David Moles

Design and illustration by Lara Kratz.

Twenty Epics

Edited by David Moles and Susan Marie Groppi

Berkeley: All-Star Stories, 2006. ISBN 978-1-84728-066-4.

We used to like epics. We used to invest untold hours in those big fat fantasy series, those brick-thick novels full of unpronounceable naming schemes, gender-segregated magic systems, color-coded conceptions of absolute good and absolute evil. But somewhere along the way, they lost their charm. When it takes ten or twenty years for a writer to finish a series, writing the same book over and over again, dragging on and on, piling up the foreshadowing, wearing out characters’ boots to no good purpose, writing stories that just don’t end—they rob the stories of any real passion or power or epic grandeur.

And that’s what it’s really about. It’s not about the pewter tankards, the saucy wenches, the rough woolen cloaks; it’s not about the vengeful gods, the cryptic wizards, the farm boys with inexplicably great destinies; it’s not about the magic rings and rune-swords and jeweled coronets, the greaves and pauldrons and destriers. It’s about grandeur.

There’s a place in our hearts that used to be stirred by tales of heroism and discovery, creation and destruction, sin and redemption and catastrophe, love and high adventure.

What does it take to reach that place?

It was a little taller than a man, and had the body of a man, though covered with a dark gray fur; but its head was the head of a jackal. It wore armor of bronze and leather, all straps and discs with curious engravings, and carried a great black spear with a vicious point at each end.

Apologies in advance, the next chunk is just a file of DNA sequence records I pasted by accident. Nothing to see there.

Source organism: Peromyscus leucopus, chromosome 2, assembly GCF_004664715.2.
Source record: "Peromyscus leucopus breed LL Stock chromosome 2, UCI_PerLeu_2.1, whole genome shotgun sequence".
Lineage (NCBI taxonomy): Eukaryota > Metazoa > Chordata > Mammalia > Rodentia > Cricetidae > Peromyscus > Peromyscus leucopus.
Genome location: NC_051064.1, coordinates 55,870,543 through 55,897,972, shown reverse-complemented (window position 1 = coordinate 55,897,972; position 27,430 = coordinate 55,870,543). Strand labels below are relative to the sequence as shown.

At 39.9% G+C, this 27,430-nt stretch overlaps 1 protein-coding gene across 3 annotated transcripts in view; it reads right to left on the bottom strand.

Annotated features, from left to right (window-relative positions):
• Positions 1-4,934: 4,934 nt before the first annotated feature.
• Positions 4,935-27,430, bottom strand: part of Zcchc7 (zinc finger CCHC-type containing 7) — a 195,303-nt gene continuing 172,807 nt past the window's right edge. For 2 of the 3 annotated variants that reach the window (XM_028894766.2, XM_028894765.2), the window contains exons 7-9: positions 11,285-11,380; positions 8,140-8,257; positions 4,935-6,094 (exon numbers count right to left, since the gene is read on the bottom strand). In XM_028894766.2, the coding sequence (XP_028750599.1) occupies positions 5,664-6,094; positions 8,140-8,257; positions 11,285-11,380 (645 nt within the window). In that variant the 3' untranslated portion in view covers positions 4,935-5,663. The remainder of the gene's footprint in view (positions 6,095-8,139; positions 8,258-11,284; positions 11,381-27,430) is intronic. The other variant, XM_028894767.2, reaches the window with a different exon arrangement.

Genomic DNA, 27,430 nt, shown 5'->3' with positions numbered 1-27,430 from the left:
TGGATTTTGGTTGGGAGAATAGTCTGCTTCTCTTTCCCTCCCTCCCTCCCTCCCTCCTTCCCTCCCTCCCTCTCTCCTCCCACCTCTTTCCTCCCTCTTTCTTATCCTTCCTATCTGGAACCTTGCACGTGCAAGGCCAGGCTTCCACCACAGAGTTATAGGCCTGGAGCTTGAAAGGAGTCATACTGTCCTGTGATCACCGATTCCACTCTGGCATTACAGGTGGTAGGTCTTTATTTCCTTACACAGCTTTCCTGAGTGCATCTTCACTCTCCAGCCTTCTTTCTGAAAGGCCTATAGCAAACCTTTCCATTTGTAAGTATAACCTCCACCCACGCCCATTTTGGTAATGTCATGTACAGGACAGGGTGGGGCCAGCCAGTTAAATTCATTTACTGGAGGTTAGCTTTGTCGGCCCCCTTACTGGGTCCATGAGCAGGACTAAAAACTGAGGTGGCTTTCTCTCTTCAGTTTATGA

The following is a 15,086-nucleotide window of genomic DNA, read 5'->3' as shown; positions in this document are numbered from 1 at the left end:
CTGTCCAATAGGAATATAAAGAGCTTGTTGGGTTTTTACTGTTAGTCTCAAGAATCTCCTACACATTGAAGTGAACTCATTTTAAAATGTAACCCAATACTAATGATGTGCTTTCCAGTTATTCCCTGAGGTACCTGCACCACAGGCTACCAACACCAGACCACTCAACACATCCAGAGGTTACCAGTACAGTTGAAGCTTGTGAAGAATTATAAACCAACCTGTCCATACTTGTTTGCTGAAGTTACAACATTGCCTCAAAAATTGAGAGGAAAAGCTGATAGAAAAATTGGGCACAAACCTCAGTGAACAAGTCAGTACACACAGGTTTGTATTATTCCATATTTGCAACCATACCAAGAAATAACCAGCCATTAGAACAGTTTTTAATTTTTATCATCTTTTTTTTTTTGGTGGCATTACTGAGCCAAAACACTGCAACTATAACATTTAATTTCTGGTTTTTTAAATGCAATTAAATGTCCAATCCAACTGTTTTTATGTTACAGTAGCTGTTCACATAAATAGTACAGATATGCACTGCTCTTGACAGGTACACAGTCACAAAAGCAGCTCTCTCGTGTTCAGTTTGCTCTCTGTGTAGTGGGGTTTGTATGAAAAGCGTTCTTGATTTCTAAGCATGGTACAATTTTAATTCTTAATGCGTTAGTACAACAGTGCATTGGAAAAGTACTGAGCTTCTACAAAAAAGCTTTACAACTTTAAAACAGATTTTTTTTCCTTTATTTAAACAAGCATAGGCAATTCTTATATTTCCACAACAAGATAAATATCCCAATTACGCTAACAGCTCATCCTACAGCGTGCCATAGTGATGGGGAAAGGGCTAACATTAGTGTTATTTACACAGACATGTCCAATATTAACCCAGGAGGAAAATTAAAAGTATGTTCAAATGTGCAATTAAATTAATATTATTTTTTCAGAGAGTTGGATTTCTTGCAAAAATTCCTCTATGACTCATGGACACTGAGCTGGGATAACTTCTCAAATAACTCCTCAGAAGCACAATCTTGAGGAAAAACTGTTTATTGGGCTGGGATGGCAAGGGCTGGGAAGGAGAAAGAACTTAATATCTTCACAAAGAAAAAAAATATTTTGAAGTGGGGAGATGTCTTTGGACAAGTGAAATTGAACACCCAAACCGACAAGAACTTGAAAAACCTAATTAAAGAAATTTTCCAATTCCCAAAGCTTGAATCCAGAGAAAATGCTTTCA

Marish had heard that there were all sorts of strange folk in the world, but he had never seen anything like this.

“May you die with great suffering,” the creature said in what seemed to be a calm, friendly tone.

“May you die as soon as may be!” Marish cried, not liking to be threatened.

The creature nodded solemnly. “I am Kadath-Naan of the Empty City,” it announced. “I wonder if I might ask your assistance in a small matter.”

Marish didn’t know what to say to this. The creature waited.

Marish said, “You can ask.”

“I must speak with . . .” It frowned. “I am not sure how to put this. I do not wish to offend.”

“Then why,” Marish asked before he could stop himself, “did you menace me on a painful death?”

“Menace?” the creature said. “I only greeted you.”

“You said, ‘May you die with great suffering.’ That like to be a threat or a curse, and I truly don’t thank you for it.”

The creature frowned. “No, it is a blessing. Or it is from a blessing: ‘May you die with great suffering, and come to know holy dread and divine terror, stripping away your vain thoughts and fancies until you are fit to meet the Bone-White Fathers face to face; and may you be buried in honor and your name sung until it is forgotten.’ That is the whole passage.”

“Oh,” said Marish. “Well, that sound a bit better, I reckon.”

Benjamin Rosenbaum, “A Siege of Cranes